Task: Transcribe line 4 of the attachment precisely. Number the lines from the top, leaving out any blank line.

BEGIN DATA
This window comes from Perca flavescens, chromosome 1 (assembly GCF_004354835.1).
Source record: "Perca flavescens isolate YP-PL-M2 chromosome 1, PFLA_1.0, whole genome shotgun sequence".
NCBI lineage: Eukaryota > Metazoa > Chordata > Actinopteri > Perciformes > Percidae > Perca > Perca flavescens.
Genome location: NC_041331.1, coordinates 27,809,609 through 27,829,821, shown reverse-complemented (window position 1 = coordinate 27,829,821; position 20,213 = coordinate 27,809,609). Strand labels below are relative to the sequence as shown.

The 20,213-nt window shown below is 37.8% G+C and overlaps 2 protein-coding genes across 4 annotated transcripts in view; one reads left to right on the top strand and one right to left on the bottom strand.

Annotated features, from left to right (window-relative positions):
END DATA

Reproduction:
Genome location: NC_041331.1, coordinates 27,809,609 through 27,829,821, shown reverse-complemented (window position 1 = coordinate 27,829,821; position 20,213 = coordinate 27,809,609). Strand labels below are relative to the sequence as shown.